Financial Preparedness



For a large portion of our military force the idea of financial readiness plays second-fiddle to tactical, physical and mental readiness. While this is not necessarily a bad thing it is something that we need to work on as an organization. This is due to the fact that being financially unready can create secondary and tertiary effects that can delude the mission at hand. When someone spends most of their day worrying about the next paycheck they are less likely to be mission ready. Over the course of this article I will attempt to give some ideas of how to be financially prepared and set yourself up for life both in and out of uniform. These practices range from creating a budget to preparing for retirement.


In order to create your personal roadmap to financial freedom you must know where you are and where you want to be. At its core is the first idea of creating a budget. For many this is the hardest part because it forces you to take a serious look at where you currently stand financially. In some cases you may find that you are doing things right and in others you may be confronted with some hard truths. There are many tools on the internet to assist in creating a budget or you can ask a financial advisor who can work with you. Some advisors will build a budget for free while others will require payment for the service so make sure you ask before they start.


As a part of your budget you will want to ensure a 6-month minimum nest egg for emergencies. That nest egg should be your priority if you don’t have one. Another extremely important portion of your budget is ensuring that you give a portion of your paycheck to a “personal fund.” This fund will allow you to take vacations, buy niceties and pay for hobbies. If you don’t do this then you will have a harder time keeping to the budget over the long term.


Once you have created a budget that will give you an idea of where you currently stand. So the next step is determining where you want to be. The easiest place to start is to look at what your dream for retirement looks like. However, when it comes to this stage create at least three retirement plans. One for the dream, one for the acceptable and one for the absolute requirements. It is important that you do this so that when you get to the next step you have flexibility and a realistic outlook. As a part of this you will need to figure out exactly how much each of those plans will cost based on estimated retirement age, expected length of retirement, where you plan on retiring and what you plan on doing.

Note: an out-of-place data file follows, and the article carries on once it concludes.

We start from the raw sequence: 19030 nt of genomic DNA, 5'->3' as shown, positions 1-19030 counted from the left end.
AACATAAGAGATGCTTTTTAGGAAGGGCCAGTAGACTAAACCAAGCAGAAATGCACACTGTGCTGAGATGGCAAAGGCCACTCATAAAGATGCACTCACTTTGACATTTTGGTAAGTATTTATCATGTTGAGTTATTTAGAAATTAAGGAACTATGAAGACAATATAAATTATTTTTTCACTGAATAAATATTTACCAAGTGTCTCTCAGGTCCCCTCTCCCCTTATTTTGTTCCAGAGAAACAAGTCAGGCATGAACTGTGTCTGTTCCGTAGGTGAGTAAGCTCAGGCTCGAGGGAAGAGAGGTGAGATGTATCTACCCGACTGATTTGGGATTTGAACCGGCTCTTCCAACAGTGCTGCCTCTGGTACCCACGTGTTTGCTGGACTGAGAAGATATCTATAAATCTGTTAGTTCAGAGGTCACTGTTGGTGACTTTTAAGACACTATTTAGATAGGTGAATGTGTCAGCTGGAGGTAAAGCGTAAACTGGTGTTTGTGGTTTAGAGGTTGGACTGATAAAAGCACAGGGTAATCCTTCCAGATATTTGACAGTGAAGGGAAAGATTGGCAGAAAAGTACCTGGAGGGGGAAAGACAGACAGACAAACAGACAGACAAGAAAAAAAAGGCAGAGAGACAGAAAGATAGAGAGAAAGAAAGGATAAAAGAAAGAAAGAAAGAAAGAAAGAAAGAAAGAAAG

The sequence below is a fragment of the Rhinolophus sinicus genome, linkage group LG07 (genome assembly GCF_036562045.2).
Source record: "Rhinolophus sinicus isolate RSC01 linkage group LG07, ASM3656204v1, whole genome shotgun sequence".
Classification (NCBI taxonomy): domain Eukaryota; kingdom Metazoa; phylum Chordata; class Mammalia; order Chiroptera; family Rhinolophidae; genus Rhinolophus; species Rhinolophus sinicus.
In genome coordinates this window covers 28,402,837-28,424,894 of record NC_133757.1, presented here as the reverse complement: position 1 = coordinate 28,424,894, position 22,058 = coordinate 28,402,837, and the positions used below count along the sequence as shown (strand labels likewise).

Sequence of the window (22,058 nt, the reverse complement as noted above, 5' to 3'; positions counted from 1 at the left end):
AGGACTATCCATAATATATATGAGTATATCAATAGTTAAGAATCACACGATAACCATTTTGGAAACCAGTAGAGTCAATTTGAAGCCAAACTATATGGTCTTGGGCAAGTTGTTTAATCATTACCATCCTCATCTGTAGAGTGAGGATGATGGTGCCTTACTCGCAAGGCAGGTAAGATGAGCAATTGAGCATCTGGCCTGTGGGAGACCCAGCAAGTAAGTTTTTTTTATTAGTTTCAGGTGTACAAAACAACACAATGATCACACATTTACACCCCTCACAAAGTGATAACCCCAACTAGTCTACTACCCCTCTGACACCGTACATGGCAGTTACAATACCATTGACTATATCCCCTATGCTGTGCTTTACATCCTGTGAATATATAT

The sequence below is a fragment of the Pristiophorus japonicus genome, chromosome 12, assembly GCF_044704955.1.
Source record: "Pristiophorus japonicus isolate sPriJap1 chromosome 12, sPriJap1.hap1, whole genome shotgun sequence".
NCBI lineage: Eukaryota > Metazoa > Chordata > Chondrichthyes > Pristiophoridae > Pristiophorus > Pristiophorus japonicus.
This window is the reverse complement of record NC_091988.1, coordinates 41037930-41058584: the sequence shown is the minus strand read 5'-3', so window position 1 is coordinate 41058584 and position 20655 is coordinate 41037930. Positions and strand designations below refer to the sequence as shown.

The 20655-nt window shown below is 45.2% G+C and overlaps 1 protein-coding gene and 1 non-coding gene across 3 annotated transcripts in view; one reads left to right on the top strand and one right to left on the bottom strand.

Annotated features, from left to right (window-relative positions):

Now that we have established the two anchors to our finances we can create the vessel to get us there. If you did your budget correctly then you will have a much easier time during this phase. At the start of this phase you will set goals for the years between your current age and expected retirement age. I typically suggest using 1, 3, 5 and then every 5 years afterword’s. The idea is to create a savings and investment plan that will get you to your dream retirement. I highly recommend working with a financial advisor for this even if you consider yourself financially savvy. That advisor will help keep emotion out of it and ground your expectations in reality. They will also provide a profile of your financial personality that will guide your investments into the future.


By doing all of these steps you will have a complete picture of your financial world. For some of you this picture may be less than impressive. Do not let this get you down because now that you have an accurate picture you can begin to “right the ship” so to speak. By following the plan that you create you will not only improve the quality of your life but you will actively be working towards the life that you want.


For those of you who created your plan and were able to realistically and honestly say that you are ahead of your requirements do not let up. If you lose sight of your end goal then you may spend money unnecessarily and end up behind. Being behind is not where you want to be. The closer you get to retirement the harder it will be to adjust your investments without taking risks that should be avoidable. You may also want to set a stretch goal to ensure that you keep on track.


As each one of you follows these simple steps at some point you will see how much can be accomplished that you may have pushed off years ago. The idea is that with a budget and roadmap to the future you will no longer have to wonder if you are doing the right thing. You will know that you are pursuing your aspirations in life and that in itself will provide the freedom each of you desires. I will leave you with this last piece of advice; financial advisors are not the enemy and working with one will make life a lot easier on the financial side.


If you want to talk specifics for any of these things RE Factor Tactical can provide my contact information.


About the Author


Collin is a 13 year veteran of the US Army, where he has served in various units and holds MOS’s in Armor and Logistics. He has deployed to the Horn of Africa as a Mil-2-Mil trainer in Djibouti and Rwanda as well as a deployment to Afghanistan working directly with the Mongolian Expeditionary Task Force. Collin has also trained with nearly a dozen other nationalities both stateside and deployed. Stateside he works as a Budget Analyst and was a Financial Advisor for several years. Any opinions expressed here are solely those of the author and do not necessarily reflect the opinions of the US Army or the US Government.

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